From Growing Earth Tree Care Serving Reston, Arlington & Fairfax, VA
Tree pruning is a necessary part of tree maintenance in the urban environment.
Tree pruning, tree cutting, tree surgery, tree trimming –whatever terminology is used, it all involves removing branches from the crown of a tree. Tree pruning is a necessary part of tree maintenance in the urban environment. There should always be a compelling reason for each branch that is pruned from a tree. Live branches should never be removed unnecessarily.
Tree branches perform several important functions for the tree. Chief among these is the production of energy, sometimes known as tree food. Since photosynthesis produces the carbohydrates and sugars that ‘feed’ the tree, removing live branches without good cause may adversely affect the health of the tree.
There are reasonable objectives that an arborist mayh have in mind when pruning trees that often include one or more of the following: Removing deadwood; removing crossing, rubbing, broken, diseased or dying branches; cutting branches back from buildings, sidewalks, roads and other impediments; opening up vistas; and elevating or removing lower branches to allow room for walking under the tree. Sometimes live and healthy branches are partially or entirely removed to maintain the shape or structure of the tree.
Once the decision has been made to remove a branch, the technique used by the arborist will be determined by factors that may include size, location in relation to its proximity to targets, and other considerations. Whatever the technique, the final result must leave the cambium layer intact so the wound can close over.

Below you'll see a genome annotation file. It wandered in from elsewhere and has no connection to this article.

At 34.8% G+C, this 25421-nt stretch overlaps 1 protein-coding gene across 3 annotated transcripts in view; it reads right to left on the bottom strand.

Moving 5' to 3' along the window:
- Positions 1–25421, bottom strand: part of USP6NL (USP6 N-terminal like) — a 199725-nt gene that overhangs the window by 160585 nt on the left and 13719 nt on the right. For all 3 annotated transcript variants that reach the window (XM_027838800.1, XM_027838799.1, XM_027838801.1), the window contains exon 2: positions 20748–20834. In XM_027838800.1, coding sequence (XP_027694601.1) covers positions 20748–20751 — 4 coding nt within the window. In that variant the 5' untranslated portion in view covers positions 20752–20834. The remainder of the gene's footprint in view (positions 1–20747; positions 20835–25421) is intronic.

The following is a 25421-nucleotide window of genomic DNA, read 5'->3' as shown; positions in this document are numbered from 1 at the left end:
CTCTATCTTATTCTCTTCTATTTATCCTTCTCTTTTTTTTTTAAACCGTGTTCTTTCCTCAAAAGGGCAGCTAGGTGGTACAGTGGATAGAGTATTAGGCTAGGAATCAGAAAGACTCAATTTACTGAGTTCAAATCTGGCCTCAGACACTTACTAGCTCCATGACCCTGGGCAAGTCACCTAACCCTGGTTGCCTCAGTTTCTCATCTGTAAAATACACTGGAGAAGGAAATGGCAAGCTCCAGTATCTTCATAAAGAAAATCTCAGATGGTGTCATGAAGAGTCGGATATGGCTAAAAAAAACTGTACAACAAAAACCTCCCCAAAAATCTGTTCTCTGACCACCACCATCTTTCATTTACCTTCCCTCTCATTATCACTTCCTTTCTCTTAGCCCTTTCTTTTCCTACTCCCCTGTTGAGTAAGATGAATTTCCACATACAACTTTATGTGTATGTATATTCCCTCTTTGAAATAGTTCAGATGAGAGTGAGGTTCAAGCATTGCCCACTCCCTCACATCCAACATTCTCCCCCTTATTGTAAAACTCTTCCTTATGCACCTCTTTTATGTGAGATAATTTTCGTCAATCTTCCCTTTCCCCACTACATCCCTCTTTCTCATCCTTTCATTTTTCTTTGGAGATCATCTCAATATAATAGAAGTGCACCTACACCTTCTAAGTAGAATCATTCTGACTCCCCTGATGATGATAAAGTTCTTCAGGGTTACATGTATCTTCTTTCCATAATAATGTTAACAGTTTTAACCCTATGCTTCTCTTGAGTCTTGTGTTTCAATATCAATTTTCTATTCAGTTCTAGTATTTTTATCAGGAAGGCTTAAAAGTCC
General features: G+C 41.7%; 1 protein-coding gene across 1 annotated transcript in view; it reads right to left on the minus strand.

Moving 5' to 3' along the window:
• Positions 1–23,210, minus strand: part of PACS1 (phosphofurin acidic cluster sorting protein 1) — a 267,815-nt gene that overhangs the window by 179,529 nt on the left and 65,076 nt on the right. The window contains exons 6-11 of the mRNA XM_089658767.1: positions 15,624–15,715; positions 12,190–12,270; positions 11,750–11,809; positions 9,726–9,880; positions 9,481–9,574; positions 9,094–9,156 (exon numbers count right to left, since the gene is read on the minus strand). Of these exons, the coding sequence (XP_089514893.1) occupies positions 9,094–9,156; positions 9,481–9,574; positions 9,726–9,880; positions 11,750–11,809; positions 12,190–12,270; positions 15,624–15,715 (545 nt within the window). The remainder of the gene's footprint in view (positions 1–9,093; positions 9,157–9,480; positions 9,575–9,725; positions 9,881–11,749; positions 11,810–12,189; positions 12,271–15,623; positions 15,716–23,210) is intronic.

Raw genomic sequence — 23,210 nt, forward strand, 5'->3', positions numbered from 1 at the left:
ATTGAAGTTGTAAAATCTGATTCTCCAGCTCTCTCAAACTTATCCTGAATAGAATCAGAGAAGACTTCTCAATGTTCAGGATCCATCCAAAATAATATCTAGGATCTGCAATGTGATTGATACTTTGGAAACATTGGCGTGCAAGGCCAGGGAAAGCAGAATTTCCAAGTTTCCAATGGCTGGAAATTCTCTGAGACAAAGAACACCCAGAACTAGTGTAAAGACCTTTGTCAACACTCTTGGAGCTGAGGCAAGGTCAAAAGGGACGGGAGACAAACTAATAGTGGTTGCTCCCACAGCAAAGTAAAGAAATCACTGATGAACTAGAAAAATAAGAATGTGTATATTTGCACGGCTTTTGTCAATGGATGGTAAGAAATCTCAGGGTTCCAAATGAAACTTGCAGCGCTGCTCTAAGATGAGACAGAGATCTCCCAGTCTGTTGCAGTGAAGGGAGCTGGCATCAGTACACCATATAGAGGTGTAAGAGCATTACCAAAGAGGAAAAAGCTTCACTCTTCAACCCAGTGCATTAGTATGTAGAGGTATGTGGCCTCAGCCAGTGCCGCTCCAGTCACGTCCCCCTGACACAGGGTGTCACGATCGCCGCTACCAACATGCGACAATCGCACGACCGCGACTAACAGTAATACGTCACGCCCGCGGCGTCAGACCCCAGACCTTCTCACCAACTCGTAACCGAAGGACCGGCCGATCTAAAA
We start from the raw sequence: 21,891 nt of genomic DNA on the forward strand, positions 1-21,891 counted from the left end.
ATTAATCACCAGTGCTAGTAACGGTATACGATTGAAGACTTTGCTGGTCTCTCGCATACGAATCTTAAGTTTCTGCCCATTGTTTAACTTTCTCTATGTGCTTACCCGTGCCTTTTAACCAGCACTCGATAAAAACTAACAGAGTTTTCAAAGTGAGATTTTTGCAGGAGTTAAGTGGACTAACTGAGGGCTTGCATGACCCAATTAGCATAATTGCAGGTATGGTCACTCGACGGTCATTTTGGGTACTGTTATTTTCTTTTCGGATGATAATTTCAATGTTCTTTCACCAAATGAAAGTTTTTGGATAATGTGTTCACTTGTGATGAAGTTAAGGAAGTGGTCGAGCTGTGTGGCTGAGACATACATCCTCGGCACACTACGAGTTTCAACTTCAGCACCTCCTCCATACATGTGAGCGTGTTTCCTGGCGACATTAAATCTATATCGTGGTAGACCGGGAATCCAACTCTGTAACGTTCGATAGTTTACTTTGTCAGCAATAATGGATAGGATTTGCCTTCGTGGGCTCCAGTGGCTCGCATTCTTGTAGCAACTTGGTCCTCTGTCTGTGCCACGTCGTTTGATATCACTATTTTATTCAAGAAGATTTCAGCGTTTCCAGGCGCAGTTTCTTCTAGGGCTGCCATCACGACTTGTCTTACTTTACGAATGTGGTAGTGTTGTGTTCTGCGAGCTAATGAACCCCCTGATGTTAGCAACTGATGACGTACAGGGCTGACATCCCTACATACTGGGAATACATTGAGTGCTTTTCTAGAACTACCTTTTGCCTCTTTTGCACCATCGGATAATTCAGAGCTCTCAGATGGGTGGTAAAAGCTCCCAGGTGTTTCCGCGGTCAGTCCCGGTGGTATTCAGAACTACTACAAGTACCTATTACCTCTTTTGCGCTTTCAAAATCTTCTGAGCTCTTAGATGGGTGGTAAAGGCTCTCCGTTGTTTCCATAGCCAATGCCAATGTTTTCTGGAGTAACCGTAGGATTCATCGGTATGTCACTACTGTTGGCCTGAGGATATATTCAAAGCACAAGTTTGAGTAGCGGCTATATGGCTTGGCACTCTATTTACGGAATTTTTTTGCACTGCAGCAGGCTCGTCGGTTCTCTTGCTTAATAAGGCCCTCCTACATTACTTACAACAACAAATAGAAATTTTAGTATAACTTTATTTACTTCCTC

Tree wounds do not ‘heal’ the way we humans do. The affected tissue is compartmentalized (blocked off) chemically from the rest of the tree and the cambium layer grows on the outside to close it over. You’ve probably noticed donut shaped rings slowly growing over open pruning wounds.
The pruning cuts must be made carefully to avoid either cutting off the cambium layer with a flush cut, or conversely, leaving too much wood (stub cut). Either case can cause decay to enter through the wound into the interior of the tree. Larger branches often involve several cuts to avoid the weight of the branch from ‘ripping’ down the trunk, leaving an ugly open wound or tear in the bark that may not close over.
The firstpruning cut is made on the underside of the branch partially through it at about a foot or so from where the final cut will be. The second cut will be just outside the first cut, but from the top. This cut will go all the way through the branch, removing most of it. Now most of the weight of the branch has been removed, allowing for the final cut to be made. What is left at this point is a stub about a foot long or so. The final cut is made at an angle, just outside, but not touching the cambium layer.
Proper tree pruning technique is vital for the overall health and structure of the tree.
Proper tree pruning technique is vital for the overall health and structure of the tree. Improper tree pruning can result in tree wounds thatmay permanently disfigure and structurally harm the tree, as well as give an opening for decay, disease and pest problems.Paul Martin